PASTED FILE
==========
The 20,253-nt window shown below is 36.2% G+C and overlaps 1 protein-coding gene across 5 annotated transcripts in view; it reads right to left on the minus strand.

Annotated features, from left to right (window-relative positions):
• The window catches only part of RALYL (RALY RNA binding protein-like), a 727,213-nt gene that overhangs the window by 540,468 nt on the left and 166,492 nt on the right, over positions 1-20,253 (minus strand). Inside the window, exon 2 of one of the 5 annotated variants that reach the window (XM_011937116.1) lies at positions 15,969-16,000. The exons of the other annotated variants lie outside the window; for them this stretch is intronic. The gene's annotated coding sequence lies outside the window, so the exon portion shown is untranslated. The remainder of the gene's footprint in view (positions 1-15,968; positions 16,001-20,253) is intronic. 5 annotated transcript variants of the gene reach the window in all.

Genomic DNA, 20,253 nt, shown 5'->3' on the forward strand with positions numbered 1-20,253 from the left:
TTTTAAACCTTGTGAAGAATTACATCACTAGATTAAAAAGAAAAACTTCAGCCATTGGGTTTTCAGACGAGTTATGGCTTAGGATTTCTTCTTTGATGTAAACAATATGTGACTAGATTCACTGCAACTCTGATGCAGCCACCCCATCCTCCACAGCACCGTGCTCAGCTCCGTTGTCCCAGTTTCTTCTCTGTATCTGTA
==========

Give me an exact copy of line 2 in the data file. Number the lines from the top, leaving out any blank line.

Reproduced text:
Annotated features, from left to right (window-relative positions):